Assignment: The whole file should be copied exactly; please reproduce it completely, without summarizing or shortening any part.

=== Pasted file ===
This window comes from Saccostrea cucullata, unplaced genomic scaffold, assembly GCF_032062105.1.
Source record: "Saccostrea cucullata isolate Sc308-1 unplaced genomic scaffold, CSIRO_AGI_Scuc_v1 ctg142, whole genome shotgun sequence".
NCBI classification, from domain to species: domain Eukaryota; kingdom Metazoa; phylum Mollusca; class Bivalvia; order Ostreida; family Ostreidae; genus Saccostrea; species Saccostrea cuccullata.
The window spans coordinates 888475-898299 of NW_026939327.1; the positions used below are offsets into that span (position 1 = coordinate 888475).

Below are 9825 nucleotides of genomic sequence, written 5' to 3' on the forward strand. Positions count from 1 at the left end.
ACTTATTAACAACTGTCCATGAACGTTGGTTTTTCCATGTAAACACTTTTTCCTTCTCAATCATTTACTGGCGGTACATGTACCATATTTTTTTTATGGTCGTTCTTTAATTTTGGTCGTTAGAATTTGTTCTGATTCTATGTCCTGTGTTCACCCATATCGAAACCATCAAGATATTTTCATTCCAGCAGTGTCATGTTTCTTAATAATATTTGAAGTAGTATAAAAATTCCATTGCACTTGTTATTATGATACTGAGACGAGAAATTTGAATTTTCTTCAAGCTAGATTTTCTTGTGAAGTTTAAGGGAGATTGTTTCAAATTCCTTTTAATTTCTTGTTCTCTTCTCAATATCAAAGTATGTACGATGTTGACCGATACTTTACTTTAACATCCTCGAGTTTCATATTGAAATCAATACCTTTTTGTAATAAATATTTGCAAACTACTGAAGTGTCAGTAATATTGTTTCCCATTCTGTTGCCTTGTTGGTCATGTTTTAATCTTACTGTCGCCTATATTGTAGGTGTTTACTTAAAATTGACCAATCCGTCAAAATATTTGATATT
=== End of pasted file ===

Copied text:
This window comes from Saccostrea cucullata, unplaced genomic scaffold, assembly GCF_032062105.1.
Source record: "Saccostrea cucullata isolate Sc308-1 unplaced genomic scaffold, CSIRO_AGI_Scuc_v1 ctg142, whole genome shotgun sequence".
NCBI classification, from domain to species: domain Eukaryota; kingdom Metazoa; phylum Mollusca; class Bivalvia; order Ostreida; family Ostreidae; genus Saccostrea; species Saccostrea cuccullata.
The window spans coordinates 888475-898299 of NW_026939327.1; the positions used below are offsets into that span (position 1 = coordinate 888475).

Below are 9825 nucleotides of genomic sequence, written 5' to 3' on the forward strand. Positions count from 1 at the left end.
ACTTATTAACAACTGTCCATGAACGTTGGTTTTTCCATGTAAACACTTTTTCCTTCTCAATCATTTACTGGCGGTACATGTACCATATTTTTTTTATGGTCGTTCTTTAATTTTGGTCGTTAGAATTTGTTCTGATTCTATGTCCTGTGTTCACCCATATCGAAACCATCAAGATATTTTCATTCCAGCAGTGTCATGTTTCTTAATAATATTTGAAGTAGTATAAAAATTCCATTGCACTTGTTATTATGATACTGAGACGAGAAATTTGAATTTTCTTCAAGCTAGATTTTCTTGTGAAGTTTAAGGGAGATTGTTTCAAATTCCTTTTAATTTCTTGTTCTCTTCTCAATATCAAAGTATGTACGATGTTGACCGATACTTTACTTTAACATCCTCGAGTTTCATATTGAAATCAATACCTTTTTGTAATAAATATTTGCAAACTACTGAAGTGTCAGTAATATTGTTTCCCATTCTGTTGCCTTGTTGGTCATGTTTTAATCTTACTGTCGCCTATATTGTAGGTGTTTACTTAAAATTGACCAATCCGTCAAAATATTTGATATT